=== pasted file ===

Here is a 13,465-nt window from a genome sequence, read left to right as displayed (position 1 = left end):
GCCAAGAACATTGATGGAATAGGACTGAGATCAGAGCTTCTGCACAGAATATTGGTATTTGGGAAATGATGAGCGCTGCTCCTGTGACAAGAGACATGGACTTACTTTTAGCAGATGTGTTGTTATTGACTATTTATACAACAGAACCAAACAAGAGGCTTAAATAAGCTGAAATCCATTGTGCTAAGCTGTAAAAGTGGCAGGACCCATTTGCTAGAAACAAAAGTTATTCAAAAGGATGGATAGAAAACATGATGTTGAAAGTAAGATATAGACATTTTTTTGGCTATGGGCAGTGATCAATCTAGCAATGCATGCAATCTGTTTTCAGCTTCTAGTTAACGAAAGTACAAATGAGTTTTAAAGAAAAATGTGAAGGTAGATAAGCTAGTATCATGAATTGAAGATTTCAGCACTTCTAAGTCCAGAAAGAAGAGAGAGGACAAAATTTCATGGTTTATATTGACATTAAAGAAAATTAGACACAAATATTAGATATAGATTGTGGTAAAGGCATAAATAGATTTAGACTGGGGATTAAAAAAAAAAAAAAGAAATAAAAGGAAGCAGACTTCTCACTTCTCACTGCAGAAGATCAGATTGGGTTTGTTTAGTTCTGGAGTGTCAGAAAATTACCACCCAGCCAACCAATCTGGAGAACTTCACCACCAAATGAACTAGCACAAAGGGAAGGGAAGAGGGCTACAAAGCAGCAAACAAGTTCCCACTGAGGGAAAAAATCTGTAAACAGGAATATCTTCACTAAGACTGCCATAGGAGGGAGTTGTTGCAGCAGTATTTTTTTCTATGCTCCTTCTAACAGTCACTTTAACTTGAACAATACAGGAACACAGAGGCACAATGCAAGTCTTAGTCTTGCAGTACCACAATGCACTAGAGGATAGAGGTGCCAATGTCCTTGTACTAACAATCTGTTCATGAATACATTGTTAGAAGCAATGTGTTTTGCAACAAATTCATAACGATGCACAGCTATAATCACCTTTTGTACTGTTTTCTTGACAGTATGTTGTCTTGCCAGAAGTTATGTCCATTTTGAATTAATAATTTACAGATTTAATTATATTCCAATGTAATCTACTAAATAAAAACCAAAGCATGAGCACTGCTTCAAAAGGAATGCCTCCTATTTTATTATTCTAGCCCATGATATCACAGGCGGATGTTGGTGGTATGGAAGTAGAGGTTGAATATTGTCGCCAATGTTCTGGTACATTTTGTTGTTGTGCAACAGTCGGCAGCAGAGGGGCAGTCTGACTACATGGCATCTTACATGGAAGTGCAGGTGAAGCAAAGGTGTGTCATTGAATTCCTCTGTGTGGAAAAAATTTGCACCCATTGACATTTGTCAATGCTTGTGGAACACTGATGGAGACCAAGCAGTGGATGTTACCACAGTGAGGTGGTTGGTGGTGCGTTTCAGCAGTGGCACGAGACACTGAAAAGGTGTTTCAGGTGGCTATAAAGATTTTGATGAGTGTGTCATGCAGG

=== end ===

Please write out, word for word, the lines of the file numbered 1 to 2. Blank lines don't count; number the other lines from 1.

Here is a 13,465-nt window from a genome sequence, read left to right as displayed (position 1 = left end):
GCCAAGAACATTGATGGAATAGGACTGAGATCAGAGCTTCTGCACAGAATATTGGTATTTGGGAAATGATGAGCGCTGCTCCTGTGACAAGAGACATGGACTTACTTTTAGCAGATGTGTTGTTATTGACTATTTATACAACAGAACCAAACAAGAGGCTTAAATAAGCTGAAATCCATTGTGCTAAGCTGTAAAAGTGGCAGGACCCATTTGCTAGAAACAAAAGTTATTCAAAAGGATGGATAGAAAACATGATGTTGAAAGTAAGATATAGACATTTTTTTGGCTATGGGCAGTGATCAATCTAGCAATGCATGCAATCTGTTTTCAGCTTCTAGTTAACGAAAGTACAAATGAGTTTTAAAGAAAAATGTGAAGGTAGATAAGCTAGTATCATGAATTGAAGATTTCAGCACTTCTAAGTCCAGAAAGAAGAGAGAGGACAAAATTTCATGGTTTATATTGACATTAAAGAAAATTAGACACAAATATTAGATATAGATTGTGGTAAAGGCATAAATAGATTTAGACTGGGGATTAAAAAAAAAAAAAAGAAATAAAAGGAAGCAGACTTCTCACTTCTCACTGCAGAAGATCAGATTGGGTTTGTTTAGTTCTGGAGTGTCAGAAAATTACCACCCAGCCAACCAATCTGGAGAACTTCACCACCAAATGAACTAGCACAAAGGGAAGGGAAGAGGGCTACAAAGCAGCAAACAAGTTCCCACTGAGGGAAAAAATCTGTAAACAGGAATATCTTCACTAAGACTGCCATAGGAGGGAGTTGTTGCAGCAGTATTTTTTTCTATGCTCCTTCTAACAGTCACTTTAACTTGAACAATACAGGAACACAGAGGCACAATGCAAGTCTTAGTCTTGCAGTACCACAATGCACTAGAGGATAGAGGTGCCAATGTCCTTGTACTAACAATCTGTTCATGAATACATTGTTAGAAGCAATGTGTTTTGCAACAAATTCATAACGATGCACAGCTATAATCACCTTTTGTACTGTTTTCTTGACAGTATGTTGTCTTGCCAGAAGTTATGTCCATTTTGAATTAATAATTTACAGATTTAATTATATTCCAATGTAATCTACTAAATAAAAACCAAAGCATGAGCACTGCTTCAAAAGGAATGCCTCCTATTTTATTATTCTAGCCCATGATATCACAGGCGGATGTTGGTGGTATGGAAGTAGAGGTTGAATATTGTCGCCAATGTTCTGGTACATTTTGTTGTTGTGCAACAGTCGGCAGCAGAGGGGCAGTCTGACTACATGGCATCTTACATGGAAGTGCAGGTGAAGCAAAGGTGTGTCATTGAATTCCTCTGTGTGGAAAAAATTTGCACCCATTGACATTTGTCAATGCTTGTGGAACACTGATGGAGACCAAGCAGTGGATGTTACCACAGTGAGGTGGTTGGTGGTGCGTTTCAGCAGTGGCACGAGACACTGAAAAGGTGTTTCAGGTGGCTATAAAGATTTTGATGAGTGTGTCATGCAGG